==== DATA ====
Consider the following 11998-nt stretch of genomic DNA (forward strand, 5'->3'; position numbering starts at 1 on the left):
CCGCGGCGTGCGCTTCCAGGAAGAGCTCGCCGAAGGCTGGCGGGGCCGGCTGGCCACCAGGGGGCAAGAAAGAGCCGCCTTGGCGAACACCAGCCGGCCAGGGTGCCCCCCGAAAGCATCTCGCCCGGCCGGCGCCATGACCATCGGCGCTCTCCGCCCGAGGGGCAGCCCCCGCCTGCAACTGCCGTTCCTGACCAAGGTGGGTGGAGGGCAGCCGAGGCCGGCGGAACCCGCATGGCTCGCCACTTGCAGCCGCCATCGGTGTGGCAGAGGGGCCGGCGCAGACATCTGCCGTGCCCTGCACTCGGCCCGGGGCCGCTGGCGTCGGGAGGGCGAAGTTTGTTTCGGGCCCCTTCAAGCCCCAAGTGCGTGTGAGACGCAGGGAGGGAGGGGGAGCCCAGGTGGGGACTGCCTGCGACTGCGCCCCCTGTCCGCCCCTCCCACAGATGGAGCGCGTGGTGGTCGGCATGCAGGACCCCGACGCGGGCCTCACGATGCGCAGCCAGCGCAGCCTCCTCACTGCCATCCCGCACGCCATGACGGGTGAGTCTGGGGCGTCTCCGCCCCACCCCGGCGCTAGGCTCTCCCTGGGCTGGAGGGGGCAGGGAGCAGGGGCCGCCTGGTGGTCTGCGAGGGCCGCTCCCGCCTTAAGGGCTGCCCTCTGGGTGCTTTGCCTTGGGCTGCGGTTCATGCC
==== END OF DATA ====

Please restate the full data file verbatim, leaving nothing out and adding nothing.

Consider the following 11998-nt stretch of genomic DNA (forward strand, 5'->3'; position numbering starts at 1 on the left):
CCGCGGCGTGCGCTTCCAGGAAGAGCTCGCCGAAGGCTGGCGGGGCCGGCTGGCCACCAGGGGGCAAGAAAGAGCCGCCTTGGCGAACACCAGCCGGCCAGGGTGCCCCCCGAAAGCATCTCGCCCGGCCGGCGCCATGACCATCGGCGCTCTCCGCCCGAGGGGCAGCCCCCGCCTGCAACTGCCGTTCCTGACCAAGGTGGGTGGAGGGCAGCCGAGGCCGGCGGAACCCGCATGGCTCGCCACTTGCAGCCGCCATCGGTGTGGCAGAGGGGCCGGCGCAGACATCTGCCGTGCCCTGCACTCGGCCCGGGGCCGCTGGCGTCGGGAGGGCGAAGTTTGTTTCGGGCCCCTTCAAGCCCCAAGTGCGTGTGAGACGCAGGGAGGGAGGGGGAGCCCAGGTGGGGACTGCCTGCGACTGCGCCCCCTGTCCGCCCCTCCCACAGATGGAGCGCGTGGTGGTCGGCATGCAGGACCCCGACGCGGGCCTCACGATGCGCAGCCAGCGCAGCCTCCTCACTGCCATCCCGCACGCCATGACGGGTGAGTCTGGGGCGTCTCCGCCCCACCCCGGCGCTAGGCTCTCCCTGGGCTGGAGGGGGCAGGGAGCAGGGGCCGCCTGGTGGTCTGCGAGGGCCGCTCCCGCCTTAAGGGCTGCCCTCTGGGTGCTTTGCCTTGGGCTGCGGTTCATGCC